I was browsing around the web and I saw something I've never seen before. on this site: http://blogof.francescomugnai.com/2009/04/mega-roundup-of-geektool-scripts-inspiration-gallery/

When you navigate down the page, the images only load when they are in the visible portion of the browser. I have never seen this before and was wondering if anyone else has and how exactly one would do it.

I'm guessing this is some sort of Wordpress plugin (that's what he's using) but I'm not sure. Is it javascript? Are they actually loading on page load but just become visible later for a "snazzy" effect or is this actually useful for quicker page load times?

  • As a side note, cellphones use less power if you do all your downloading in one burst instead of many brief bursts. This plugin would likely reduce cellphone battery life for your users. Small impact I assume, but notable. Here's a Tech Talk that does much more serious measurements on this than I could ever do: youtube.com/watch?v=Il4swGfTOSM They basically recommend that all below-the-fold content load all at once as a secondary download after the user has scrolled a bit. Sep 7, 2013 at 21:55

4 Answers 4



Lazy loader is a jQuery plugin written in JavaScript. It delays loading of images in (long) web pages. Images outside of viewport (visible part of web page) wont be loaded before user scrolls to them. This is opposite of image preloading.

Using lazy load on long web pages containing many large images makes the page load faster. Browser will be in ready state after loading visible images. In some cases it can also help to reduce server load.


So it seems it goes through every image specified or inside of the context of an element and replaces the src with a placeholder gif before the images fully load, saves the original URI and when the image is "visible" it replaces the placeholder with the real image.

  • The LazyLoad plugin is no longer available according to its website. See my answer below.
    – Sanjay
    Sep 11, 2011 at 17:05
  • 3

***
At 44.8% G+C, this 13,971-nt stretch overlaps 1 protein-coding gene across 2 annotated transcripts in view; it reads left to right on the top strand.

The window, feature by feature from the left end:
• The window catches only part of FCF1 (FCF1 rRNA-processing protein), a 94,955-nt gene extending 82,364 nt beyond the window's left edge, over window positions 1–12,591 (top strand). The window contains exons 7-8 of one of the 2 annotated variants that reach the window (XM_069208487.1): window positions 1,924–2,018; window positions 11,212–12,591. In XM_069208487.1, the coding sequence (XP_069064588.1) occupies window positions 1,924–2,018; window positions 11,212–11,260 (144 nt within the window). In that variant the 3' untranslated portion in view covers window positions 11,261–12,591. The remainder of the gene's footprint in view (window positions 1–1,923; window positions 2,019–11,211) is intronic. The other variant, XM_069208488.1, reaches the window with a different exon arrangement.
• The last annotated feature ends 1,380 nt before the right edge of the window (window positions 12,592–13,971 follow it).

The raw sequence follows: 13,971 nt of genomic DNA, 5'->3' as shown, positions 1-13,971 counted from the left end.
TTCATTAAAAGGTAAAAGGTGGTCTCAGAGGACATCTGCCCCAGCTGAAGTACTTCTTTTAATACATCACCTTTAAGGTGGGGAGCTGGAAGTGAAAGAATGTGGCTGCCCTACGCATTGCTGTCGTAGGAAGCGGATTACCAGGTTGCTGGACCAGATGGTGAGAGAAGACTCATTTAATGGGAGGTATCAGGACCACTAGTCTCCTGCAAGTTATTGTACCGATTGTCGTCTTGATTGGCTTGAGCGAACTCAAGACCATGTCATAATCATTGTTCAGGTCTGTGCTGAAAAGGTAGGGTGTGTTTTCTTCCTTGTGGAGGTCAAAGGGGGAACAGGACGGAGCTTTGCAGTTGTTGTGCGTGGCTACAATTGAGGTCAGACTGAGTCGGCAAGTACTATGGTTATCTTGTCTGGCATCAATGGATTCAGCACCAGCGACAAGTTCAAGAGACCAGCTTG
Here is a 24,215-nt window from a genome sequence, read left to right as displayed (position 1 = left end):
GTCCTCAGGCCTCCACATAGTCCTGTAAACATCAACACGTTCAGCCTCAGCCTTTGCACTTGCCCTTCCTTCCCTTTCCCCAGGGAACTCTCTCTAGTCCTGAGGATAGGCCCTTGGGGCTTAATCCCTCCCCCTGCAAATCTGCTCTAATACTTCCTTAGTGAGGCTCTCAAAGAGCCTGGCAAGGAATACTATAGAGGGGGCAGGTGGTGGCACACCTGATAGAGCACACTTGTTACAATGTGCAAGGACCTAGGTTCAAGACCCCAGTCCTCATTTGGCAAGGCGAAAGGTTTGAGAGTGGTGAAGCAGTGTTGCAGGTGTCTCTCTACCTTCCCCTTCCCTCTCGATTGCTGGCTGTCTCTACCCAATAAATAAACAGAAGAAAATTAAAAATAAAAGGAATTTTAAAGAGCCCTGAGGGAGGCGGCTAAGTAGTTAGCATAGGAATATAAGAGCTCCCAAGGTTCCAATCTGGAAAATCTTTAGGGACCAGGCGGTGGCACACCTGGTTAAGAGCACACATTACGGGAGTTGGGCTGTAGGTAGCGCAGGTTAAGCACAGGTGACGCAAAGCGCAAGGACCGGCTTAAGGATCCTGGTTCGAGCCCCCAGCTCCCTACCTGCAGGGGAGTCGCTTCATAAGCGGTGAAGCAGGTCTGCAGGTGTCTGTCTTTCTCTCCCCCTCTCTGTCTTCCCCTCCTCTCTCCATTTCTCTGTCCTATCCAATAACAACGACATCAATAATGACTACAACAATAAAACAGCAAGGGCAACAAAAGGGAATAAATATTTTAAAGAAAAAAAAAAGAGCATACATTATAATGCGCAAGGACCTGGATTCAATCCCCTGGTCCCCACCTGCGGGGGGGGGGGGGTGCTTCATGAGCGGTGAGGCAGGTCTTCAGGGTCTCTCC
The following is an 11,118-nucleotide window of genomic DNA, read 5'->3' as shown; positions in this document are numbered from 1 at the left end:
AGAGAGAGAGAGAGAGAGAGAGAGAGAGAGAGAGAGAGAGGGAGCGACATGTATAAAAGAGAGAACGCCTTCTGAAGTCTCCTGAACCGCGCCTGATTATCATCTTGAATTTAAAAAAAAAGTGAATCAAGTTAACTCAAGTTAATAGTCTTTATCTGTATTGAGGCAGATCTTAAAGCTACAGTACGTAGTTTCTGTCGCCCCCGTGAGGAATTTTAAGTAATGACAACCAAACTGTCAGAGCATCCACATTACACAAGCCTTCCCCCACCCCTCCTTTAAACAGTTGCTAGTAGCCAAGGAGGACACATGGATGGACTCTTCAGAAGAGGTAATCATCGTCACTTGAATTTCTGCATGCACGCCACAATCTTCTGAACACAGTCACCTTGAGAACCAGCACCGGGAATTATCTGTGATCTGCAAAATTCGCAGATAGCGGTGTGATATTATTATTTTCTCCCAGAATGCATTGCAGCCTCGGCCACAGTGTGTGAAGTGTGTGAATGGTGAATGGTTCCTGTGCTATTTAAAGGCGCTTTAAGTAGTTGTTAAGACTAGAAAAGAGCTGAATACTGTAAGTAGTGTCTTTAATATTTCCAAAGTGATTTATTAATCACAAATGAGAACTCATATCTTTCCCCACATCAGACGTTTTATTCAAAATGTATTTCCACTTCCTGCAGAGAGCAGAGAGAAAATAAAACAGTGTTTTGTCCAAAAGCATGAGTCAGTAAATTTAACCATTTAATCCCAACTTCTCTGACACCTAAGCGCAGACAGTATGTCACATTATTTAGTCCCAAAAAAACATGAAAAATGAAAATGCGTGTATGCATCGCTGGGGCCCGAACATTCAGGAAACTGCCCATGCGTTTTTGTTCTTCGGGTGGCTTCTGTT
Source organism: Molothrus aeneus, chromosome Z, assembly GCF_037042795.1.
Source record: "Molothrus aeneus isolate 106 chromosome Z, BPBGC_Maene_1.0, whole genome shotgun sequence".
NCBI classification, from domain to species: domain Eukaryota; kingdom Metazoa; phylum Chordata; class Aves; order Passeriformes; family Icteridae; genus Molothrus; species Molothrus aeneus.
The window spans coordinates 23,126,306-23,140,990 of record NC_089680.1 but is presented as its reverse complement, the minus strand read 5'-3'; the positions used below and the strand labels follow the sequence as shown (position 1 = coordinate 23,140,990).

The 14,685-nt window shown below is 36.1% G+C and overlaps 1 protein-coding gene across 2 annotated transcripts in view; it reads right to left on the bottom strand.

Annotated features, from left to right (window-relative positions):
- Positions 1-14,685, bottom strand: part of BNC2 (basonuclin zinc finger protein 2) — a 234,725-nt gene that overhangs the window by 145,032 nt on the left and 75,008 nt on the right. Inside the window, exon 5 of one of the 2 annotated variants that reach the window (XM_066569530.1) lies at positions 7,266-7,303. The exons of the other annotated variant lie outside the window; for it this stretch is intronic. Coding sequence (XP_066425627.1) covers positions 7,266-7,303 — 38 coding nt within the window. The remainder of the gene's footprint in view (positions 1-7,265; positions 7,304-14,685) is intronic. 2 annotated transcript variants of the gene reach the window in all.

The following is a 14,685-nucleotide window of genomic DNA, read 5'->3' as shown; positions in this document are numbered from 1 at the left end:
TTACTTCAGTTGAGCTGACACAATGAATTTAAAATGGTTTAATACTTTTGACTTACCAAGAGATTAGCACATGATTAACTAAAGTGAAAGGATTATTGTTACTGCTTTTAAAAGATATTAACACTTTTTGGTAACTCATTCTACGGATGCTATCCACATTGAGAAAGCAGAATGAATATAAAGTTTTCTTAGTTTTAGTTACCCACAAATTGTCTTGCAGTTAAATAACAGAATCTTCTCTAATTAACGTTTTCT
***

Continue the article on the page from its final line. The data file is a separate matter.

Lazy Load has always been available. It was never removed. However new browser insist loading images even when src attribute is removed. Thus you now have to modify HTML in order for it to work. I finally had time to update documentation. Also removed all old code which does not work anymore. Nov 20, 2011 at 1:21

LazyLoad is no longer available according to the website. Apparently the code no longer works on new browsers and the author doesn't have time to update it.

The "appear" plug in is working well for me.


It allows you to specify a callback function for an element. The callback function is called when the element appears into view. From the site:

$('#foo').appear(function() {
  $(this).text('Hello world');
  • 3
    At the time I wrote my answer (around 9 months ago), LazyLoad was not being maintained by its author. Perhaps the author has now started working on it again. Please keep in mind the date that a question was answered.
    – Sanjay
    Jun 18, 2012 at 18:58
  • 2
    jquery-appear has disappeared (hah!) from Google Code. LazyLoad appears (hah!) to have resurrected, see appelsiini.net/projects/lazyload.
    – Bouke
    Jul 23, 2013 at 9:03

If you look at the source of the page you referenced, it contains this bit of code:

  jQuery(".SC img").lazyload({
    placeholder: "http://blogof.francescomugnai.com/wp-content/plugins/jquery-image-lazy-loading/images/grey.gif"

I suspect that's how they're accomplishing the effect. It uses the jQuery LazyLoad plugin, which can be found here:



As Sanjay pointed out, the jQuery LazyLoad plugin from Applesiini no longer works. Here is another jQuery plugin that I found. Just another option in addition to jQuery Appear.



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